UK will struggle to replace low-skilled workers – report

A new report has revealed that half-a-million EU workers are employed in low-skilled jobs in the UK, and suggests that employers will struggle to fill these positions after Brexit.

The Migration Observatory at the University of Oxford report found that an estimated 500,000 EU citizens are currently working in low-skilled jobs, such as picking fruit, cleaning offices, and working in warehouses and food factories.

In the most extensive analysis of the jobs EU nationals are filling, Migration Observatory found 132,000 in elementary cleaning jobs, 120,000 in basic hospitality jobs such as coffee shops, 96,000 in warehouses, 91,000 in factory plants and 26,000 on building sites.

Another 89,000 were truck, van and taxi drivers; 82,000 worked in care services; 74,000 working in food processing; 68,000 as shop assistants and 54,000 in other administrative jobs.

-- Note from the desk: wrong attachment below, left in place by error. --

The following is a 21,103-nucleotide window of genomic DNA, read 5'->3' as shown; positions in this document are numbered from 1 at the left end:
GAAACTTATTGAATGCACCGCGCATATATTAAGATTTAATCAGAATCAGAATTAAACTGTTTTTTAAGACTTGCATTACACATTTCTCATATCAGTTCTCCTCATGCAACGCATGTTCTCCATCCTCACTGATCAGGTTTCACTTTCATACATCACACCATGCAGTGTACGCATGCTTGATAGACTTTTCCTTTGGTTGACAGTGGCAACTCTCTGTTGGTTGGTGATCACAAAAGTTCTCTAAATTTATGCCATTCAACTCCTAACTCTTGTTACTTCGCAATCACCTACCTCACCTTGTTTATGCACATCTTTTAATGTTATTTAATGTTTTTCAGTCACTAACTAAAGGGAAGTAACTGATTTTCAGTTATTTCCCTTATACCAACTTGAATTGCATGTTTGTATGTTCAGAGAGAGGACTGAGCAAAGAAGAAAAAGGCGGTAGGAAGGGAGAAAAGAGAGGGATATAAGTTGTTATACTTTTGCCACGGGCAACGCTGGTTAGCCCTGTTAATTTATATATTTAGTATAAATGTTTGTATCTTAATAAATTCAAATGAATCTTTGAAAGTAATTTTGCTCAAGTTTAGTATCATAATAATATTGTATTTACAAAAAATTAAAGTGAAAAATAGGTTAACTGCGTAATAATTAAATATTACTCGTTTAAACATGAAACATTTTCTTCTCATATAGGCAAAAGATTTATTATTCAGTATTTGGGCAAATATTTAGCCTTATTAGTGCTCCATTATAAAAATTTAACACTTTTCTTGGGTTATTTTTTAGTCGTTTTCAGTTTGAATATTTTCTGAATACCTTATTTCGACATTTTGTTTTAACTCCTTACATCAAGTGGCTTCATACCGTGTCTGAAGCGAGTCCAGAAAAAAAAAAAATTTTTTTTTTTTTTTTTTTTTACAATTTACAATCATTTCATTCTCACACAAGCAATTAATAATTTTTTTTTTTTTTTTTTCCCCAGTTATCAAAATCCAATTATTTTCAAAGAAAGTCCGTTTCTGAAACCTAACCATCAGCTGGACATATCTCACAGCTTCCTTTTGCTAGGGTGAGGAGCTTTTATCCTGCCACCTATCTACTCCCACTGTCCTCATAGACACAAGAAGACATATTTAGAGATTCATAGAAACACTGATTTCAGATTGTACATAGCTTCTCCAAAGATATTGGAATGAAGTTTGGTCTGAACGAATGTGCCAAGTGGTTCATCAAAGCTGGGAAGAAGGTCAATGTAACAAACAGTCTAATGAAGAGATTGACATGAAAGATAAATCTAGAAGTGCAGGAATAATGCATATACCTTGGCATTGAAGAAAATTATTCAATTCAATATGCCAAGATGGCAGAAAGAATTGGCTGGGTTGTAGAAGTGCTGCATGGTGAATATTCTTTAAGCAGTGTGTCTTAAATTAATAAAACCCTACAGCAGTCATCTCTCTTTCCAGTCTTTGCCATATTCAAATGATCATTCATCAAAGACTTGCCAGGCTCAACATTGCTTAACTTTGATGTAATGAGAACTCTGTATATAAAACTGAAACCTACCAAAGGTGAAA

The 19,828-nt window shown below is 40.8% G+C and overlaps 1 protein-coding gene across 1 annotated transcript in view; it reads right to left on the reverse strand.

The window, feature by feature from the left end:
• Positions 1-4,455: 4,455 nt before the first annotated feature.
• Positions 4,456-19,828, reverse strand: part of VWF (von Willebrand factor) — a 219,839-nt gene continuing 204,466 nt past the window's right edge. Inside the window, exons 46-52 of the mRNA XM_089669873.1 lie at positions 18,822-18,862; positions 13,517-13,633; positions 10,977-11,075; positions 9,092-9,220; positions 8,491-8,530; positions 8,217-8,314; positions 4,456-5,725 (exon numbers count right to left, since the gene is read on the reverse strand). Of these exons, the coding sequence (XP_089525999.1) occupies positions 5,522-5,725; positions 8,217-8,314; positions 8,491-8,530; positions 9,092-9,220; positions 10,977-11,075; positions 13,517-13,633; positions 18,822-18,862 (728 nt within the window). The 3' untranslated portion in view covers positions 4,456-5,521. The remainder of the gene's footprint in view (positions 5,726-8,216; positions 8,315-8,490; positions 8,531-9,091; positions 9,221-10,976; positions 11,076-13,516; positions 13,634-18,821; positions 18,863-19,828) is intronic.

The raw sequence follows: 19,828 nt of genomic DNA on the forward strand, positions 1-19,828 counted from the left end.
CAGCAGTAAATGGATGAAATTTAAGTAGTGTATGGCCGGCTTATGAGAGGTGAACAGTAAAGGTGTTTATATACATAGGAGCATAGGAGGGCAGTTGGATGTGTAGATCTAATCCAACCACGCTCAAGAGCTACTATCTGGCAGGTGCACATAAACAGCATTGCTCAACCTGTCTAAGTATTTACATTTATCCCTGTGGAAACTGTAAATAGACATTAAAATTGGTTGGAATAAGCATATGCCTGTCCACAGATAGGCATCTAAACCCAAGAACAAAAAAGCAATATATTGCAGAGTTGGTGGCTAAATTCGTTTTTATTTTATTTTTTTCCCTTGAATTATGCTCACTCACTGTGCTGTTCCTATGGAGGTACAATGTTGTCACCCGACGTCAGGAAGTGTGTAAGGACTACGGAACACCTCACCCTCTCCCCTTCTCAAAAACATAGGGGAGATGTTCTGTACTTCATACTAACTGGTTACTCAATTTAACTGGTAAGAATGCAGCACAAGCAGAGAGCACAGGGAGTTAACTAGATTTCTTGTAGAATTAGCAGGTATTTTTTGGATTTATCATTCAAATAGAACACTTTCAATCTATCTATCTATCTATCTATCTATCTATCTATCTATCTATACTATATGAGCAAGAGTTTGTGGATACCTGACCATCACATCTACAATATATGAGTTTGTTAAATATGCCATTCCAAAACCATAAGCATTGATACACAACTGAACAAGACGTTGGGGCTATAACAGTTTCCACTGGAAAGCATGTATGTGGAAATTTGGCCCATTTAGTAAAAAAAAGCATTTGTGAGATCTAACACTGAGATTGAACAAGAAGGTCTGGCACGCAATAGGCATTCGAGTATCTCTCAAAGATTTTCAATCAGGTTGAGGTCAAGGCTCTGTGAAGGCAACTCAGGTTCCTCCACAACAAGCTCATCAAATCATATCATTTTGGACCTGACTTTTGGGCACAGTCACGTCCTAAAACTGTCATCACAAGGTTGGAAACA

The reports said that a potential lack of available employees post-Brexit, when it is expected low-skilled workers from the EU will no longer be able to live and work in the UK, could heighten the risk of labour exploitation.

The government has said it wants to extend an existing youth mobility scheme for Australians, Canadians and other specified non-EU countries including Japan and Monaco to allow them work in these low-skilled jobs.

However, the Migration Observatory does not believe such a program will bring in a sufficient number of workers.

“There’s no guarantee that youth mobility can provide staff for unpalatable roles in out-of-the-way places,” said Madeleine Sumption, director of the Migration Observatory. “That’s because the scheme gives workers lots of options, and people with options often prefer to work in shops and bars rather than muddy fields or food processing plants.”

Anti-trafficking charity Focus on Labour Exploitation were also keen to express their concerns regarding how Brexit could increase exploitation.

“The UK already has one of the weakest labour law enforcement structures in Europe, which means abusive employers are often able to operate with impunity,” said the director, Caroline Robinson. “Increased restrictions on immigration and removal of the right to work for EU nationals will place yet more workers at risk of exploitation.”

Article published 4th September 2018